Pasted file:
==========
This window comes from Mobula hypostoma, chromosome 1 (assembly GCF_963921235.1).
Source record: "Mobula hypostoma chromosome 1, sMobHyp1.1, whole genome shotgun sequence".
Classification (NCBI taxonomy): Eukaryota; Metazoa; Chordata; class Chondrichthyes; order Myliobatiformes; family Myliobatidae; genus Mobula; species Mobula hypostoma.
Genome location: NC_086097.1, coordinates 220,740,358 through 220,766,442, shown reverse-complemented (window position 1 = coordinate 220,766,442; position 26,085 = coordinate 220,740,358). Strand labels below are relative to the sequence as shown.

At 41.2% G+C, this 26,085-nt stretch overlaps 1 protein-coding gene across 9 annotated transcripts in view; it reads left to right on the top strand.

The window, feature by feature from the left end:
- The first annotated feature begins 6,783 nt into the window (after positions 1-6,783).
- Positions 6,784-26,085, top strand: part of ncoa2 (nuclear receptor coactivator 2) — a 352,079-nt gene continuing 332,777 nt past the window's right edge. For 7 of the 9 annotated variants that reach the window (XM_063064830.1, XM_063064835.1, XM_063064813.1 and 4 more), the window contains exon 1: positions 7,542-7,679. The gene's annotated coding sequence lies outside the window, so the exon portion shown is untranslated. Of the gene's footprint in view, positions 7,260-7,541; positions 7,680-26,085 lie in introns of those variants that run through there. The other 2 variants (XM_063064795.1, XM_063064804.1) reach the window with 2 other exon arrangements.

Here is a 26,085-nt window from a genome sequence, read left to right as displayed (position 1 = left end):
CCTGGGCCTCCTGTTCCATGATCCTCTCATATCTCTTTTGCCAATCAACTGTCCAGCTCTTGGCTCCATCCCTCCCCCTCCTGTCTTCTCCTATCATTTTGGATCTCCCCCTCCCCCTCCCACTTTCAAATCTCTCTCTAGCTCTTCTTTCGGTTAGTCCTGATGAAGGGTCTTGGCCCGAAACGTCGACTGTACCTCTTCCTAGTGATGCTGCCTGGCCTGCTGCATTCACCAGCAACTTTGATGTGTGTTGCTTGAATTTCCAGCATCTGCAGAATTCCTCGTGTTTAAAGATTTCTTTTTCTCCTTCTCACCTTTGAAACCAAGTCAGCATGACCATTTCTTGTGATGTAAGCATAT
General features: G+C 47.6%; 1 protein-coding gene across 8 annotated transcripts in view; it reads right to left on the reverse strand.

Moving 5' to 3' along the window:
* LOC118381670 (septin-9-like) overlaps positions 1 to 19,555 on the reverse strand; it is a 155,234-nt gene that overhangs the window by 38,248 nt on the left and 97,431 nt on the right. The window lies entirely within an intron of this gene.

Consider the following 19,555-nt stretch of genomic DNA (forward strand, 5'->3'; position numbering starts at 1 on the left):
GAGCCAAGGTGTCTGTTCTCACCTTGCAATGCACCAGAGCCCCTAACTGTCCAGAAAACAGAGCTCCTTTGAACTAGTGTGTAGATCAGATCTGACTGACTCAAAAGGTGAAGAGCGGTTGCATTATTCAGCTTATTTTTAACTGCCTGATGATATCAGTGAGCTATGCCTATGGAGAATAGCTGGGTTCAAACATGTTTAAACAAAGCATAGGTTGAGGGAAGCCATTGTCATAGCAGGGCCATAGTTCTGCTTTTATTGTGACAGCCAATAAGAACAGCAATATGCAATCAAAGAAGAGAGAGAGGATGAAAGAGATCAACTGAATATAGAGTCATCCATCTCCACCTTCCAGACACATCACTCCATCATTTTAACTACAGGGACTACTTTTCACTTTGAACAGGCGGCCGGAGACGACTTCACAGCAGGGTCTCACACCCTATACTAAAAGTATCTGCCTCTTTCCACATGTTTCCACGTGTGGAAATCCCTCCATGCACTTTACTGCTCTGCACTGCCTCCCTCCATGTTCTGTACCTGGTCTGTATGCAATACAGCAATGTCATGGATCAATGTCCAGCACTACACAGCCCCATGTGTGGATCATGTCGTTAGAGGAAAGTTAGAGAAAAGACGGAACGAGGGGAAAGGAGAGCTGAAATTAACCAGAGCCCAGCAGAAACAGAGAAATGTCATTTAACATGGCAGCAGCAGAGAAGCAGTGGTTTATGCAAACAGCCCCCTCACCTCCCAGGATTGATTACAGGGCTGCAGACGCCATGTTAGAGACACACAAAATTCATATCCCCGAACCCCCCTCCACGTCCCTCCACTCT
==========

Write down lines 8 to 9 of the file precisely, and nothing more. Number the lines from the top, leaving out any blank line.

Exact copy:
- Positions 6,784-26,085, top strand: part of ncoa2 (nuclear receptor coactivator 2) — a 352,079-nt gene continuing 332,777 nt past the window's right edge. For 7 of the 9 annotated variants that reach the window (XM_063064830.1, XM_063064835.1, XM_063064813.1 and 4 more), the window contains exon 1: positions 7,542-7,679. The gene's annotated coding sequence lies outside the window, so the exon portion shown is untranslated. Of the gene's footprint in view, positions 7,260-7,541; positions 7,680-26,085 lie in introns of those variants that run through there. The other 2 variants (XM_063064795.1, XM_063064804.1) reach the window with 2 other exon arrangements.

Here is a 26,085-nt window from a genome sequence, read left to right as displayed (position 1 = left end):